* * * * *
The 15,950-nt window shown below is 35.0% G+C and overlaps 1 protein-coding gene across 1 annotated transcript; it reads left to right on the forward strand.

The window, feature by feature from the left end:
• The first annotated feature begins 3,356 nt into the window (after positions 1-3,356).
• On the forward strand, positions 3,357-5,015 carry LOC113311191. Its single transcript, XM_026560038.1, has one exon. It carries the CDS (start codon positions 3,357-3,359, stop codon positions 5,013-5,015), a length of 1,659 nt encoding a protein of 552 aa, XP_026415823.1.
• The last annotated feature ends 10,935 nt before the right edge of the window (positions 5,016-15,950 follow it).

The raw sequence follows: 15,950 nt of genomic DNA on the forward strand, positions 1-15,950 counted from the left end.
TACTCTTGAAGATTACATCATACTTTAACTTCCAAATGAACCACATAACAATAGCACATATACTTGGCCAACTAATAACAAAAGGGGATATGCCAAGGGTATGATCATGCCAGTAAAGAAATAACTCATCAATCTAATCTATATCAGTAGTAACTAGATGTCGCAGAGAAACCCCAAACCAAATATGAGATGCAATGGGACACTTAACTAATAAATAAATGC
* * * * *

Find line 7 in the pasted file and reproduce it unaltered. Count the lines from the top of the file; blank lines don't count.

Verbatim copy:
TACTCTTGAAGATTACATCATACTTTAACTTCCAAATGAACCACATAACAATAGCACATATACTTGGCCAACTAATAACAAAAGGGGATATGCCAAGGGTATGATCATGCCAGTAAAGAAATAACTCATCAATCTAATCTATATCAGTAGTAACTAGATGTCGCAGAGAAACCCCAAACCAAATATGAGATGCAATGGGACACTTAACTAATAAATAAATGC